As it did in its first season, Penny Dreadful puts a hold on its developing storylines just as they’re picking up momentum in order to devote most of the third episode to a flashback-heavy deep dive into one character’s back story. This time the focus is on Vanessa, but while an Eva Green-centric episode is always a welcome event and “Nightcomers” has valuable intel to impart as a basis for the rest of the season, the result is a less than fully satisfying hour of Penny Dreadful.
Part of the problem is the episode’s central relationship between Vanessa and the Cut-Wife, played by Patti LuPone. Tantalizing as the prospect of Green taking on LuPone in a scenery chew-off may be, the mentor-trainee dynamic presented here is too grounded in traditional archetypes to really soar the way this show can when it follows its own muse. Put another way, the wizened Cut-Wife is Vanessa’s Yoda right down to sartorial choices and fractured syntax; even the setting, a dark and misty fairy-tale forest, calls to mind echoes of “There is no try.”
The story of Vanessa’s education in the dark arts unfolds after Chandler discovers her blood drawing of a scorpion and asks her about it. (Strictly speaking, what follows can’t be Vanessa’s flashbacks as they include people and events about which she would have had no knowledge, most notably her new nemesis Evelyn Poole.) Vanessa recalls a time long ago and far away, a cottage on a spooky moor in which the Cut-Wife dwelled. So named because she performed illegal abortions on the local girls (a process we see play out in grisly detail rivaling The Knick in the old-timey surgery department), the Cut-Wife is also said to be a powerful witch, something Vanessa learns is true upon her arrival when she is unable to pass between two spell-cast stones to reach the cottage.
As we eventually learn, the Cut-Wife’s name is Joan Clayton and she has been alive a very long time, having been granted the land she lives on by Oliver Cromwell in 1644. Clayton belonged to a coven of Daywalkers that also included Poole until, in another Star Wars parallel, she turned to the Dark Side. It is Clayton who dubs Vanessa “my little scorpion” after she proves her ability to view the unseen world by correctly identifying the source of the scar on Clayton’s back as a branding iron. As these things usually go, the gruff, profane Clayton grudgingly warms to Vanessa as their training sessions progress, even as she grows more frail and vulnerable.
Poole and her Nightcomers already have their eye on Vanessa, the Master’s favorite, but as they are unable to pass the spell-protected cottage entrance, they require human intervention. Poole puts a frame-job in motion, using her powers to kill the cattle on neighboring land and letting the blame fall naturally on the weird old lady of the moor. When that blame doesn’t fall quickly enough for her liking, she nudges it along by goading the primary landowner, Sir Geoffrey Hawkes, into organizing the townspeople into a torch-bearing mob. Poole’s methods of coercion are, in keeping with one of the season’s recurring themes, sexual in nature; she is not only Sir Geoffrey’s riding companion but his dominatrix, using the horsewhip to humiliate him into doing her bidding. In the end, the Cut-Wife (already at death’s door anyway) is burned alive, and Vanessa, although branded with the cross, is free to go (and to mark the cottage as her own for future use).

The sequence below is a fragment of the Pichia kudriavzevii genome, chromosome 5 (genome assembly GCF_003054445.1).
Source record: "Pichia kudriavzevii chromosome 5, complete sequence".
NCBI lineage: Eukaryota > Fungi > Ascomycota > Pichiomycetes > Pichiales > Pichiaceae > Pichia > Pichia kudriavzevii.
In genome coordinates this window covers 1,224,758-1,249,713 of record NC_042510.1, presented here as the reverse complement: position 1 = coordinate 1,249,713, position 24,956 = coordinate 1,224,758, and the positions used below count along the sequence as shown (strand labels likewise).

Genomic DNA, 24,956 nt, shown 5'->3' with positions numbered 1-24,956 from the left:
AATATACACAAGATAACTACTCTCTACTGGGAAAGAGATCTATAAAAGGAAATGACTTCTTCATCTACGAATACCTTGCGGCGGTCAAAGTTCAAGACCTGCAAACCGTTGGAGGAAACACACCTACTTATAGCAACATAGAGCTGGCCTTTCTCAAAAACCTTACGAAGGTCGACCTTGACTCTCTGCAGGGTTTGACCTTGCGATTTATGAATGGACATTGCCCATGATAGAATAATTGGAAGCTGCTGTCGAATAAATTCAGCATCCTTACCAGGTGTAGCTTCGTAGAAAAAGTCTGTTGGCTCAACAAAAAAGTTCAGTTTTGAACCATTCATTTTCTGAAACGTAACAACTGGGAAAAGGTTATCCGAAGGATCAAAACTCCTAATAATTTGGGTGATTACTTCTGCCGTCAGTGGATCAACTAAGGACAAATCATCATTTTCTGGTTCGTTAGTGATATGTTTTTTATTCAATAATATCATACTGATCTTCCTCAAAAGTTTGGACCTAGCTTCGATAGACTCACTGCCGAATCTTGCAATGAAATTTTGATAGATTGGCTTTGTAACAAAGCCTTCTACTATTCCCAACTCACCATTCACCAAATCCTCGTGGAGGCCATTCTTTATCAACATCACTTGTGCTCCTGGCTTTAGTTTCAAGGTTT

We now know there’s a personal component to the struggle between Vanessa and the Nightcomers, even as Vanessa herself doesn’t realize the extent of it (namely, that “Madame Kali” is responsible for her mentor’s horrible demise). But even though much of the background divulged in “The Nightcomers” will likely become important as the season progresses, the derivative nature of much of the episode keeps it from achieving the heights of which Penny Dreadful is capable. LuPone delivers her performance with authority, but the Cut-Wife remains more plot device than fleshed-out character. The familiar rhythms of the central arc left me longing for a glimpse of, say, the goings-on back at Frankenstein’s lab. Now that this groundwork is laid, here’s hoping the season can really cut loose.
- Even less than stellar episodes of Penny Dreadful are usually good for at least one bizarre nightmare image unlike anything else on television, and this week’s cow-tipping sequence definitely fit the bill.
- The Big Book of Evil that the Cut-Wife gifts to Vanessa calls to mind the Necronomicon, particularly the version seen in the Evil Dead movies. For now it’s Chekov’s Necronomicon, but there’s no chance it gets through the season unopened.
- As promised, I took a look at the 1971 movie The Nightcomers on the chance there might be some connection to this season’s new villains. I didn’t see much similarity aside from a very general Gothic air to the proceedings, but Marlon Brando’s blarney Irish accent gives Billie Piper a run for her money in that department.